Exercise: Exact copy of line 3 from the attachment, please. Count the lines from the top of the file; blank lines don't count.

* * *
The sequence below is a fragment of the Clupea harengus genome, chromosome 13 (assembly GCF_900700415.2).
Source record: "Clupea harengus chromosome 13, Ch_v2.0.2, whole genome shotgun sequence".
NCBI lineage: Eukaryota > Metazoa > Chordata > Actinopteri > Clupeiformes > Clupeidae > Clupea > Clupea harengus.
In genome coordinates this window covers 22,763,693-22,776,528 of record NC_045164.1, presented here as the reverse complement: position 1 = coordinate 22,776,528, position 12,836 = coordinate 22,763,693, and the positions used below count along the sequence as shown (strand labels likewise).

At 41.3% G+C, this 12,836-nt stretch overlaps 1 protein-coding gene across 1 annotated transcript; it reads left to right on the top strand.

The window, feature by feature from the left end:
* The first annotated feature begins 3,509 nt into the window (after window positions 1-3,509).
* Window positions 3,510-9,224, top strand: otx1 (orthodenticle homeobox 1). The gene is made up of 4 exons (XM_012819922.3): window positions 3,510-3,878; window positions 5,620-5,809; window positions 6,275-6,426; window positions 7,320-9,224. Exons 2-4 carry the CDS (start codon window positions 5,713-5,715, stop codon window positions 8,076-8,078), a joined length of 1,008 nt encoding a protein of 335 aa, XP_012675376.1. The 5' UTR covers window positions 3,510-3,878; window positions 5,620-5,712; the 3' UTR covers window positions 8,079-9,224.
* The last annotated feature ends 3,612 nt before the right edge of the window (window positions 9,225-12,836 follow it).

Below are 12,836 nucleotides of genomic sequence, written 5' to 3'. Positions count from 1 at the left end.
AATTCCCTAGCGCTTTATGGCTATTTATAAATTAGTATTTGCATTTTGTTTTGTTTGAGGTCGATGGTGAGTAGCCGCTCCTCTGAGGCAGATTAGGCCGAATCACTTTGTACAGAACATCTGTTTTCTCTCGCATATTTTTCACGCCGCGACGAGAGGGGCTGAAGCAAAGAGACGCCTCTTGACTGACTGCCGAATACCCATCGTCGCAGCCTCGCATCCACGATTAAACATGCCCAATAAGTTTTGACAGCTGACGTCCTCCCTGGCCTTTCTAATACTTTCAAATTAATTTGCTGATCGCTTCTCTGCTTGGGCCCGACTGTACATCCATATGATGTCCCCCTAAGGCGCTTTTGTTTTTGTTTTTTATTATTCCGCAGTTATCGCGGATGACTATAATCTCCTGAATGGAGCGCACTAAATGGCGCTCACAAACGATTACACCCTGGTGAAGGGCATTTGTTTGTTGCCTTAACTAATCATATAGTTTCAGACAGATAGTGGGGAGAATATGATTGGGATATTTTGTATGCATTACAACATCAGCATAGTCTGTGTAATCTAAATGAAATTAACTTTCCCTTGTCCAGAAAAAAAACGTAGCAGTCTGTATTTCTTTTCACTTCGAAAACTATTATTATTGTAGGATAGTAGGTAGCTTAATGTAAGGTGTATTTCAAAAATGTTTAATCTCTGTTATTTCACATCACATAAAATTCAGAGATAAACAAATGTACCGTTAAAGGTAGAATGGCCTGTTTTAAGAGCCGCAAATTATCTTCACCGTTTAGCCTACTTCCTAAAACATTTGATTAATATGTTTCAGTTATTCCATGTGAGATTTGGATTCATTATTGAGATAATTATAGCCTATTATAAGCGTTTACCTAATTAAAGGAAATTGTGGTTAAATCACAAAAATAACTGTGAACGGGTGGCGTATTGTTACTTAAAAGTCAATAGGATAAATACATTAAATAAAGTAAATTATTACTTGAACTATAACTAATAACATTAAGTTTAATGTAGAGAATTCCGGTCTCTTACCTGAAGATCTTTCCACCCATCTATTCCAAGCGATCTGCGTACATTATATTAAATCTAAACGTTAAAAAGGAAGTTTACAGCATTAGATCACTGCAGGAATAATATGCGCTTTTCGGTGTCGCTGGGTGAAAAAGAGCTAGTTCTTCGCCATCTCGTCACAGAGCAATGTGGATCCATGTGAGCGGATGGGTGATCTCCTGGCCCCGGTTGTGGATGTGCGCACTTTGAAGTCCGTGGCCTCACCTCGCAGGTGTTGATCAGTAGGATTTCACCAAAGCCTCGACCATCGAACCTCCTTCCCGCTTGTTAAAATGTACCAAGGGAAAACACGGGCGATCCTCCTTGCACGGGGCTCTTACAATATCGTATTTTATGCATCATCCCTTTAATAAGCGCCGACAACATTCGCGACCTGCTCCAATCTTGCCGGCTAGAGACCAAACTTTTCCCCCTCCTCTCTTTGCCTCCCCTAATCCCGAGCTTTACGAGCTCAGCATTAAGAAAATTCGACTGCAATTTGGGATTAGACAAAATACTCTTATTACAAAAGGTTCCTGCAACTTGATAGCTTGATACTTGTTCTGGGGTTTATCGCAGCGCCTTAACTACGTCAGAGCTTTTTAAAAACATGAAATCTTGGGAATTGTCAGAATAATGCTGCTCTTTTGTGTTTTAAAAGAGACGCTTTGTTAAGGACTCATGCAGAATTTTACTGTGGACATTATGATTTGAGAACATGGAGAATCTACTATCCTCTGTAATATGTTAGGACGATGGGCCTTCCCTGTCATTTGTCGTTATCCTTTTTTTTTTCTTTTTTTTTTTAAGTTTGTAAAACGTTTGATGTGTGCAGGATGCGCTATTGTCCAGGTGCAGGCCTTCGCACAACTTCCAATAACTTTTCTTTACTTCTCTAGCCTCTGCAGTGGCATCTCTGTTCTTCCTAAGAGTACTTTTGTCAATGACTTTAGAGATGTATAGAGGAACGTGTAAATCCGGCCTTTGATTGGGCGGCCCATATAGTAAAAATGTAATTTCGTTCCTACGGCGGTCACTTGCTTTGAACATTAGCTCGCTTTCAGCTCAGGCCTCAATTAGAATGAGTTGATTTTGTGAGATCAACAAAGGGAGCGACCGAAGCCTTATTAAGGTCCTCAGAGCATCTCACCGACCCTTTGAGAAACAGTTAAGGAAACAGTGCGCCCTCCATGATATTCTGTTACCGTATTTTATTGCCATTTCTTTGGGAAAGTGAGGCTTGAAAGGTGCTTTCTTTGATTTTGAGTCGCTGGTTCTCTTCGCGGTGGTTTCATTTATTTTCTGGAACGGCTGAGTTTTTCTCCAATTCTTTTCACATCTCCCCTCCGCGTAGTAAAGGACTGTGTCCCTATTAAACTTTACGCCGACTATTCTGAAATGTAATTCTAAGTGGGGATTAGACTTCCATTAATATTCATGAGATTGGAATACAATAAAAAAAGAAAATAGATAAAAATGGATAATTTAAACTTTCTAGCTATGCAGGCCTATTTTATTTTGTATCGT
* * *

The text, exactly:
NCBI lineage: Eukaryota > Metazoa > Chordata > Actinopteri > Clupeiformes > Clupeidae > Clupea > Clupea harengus.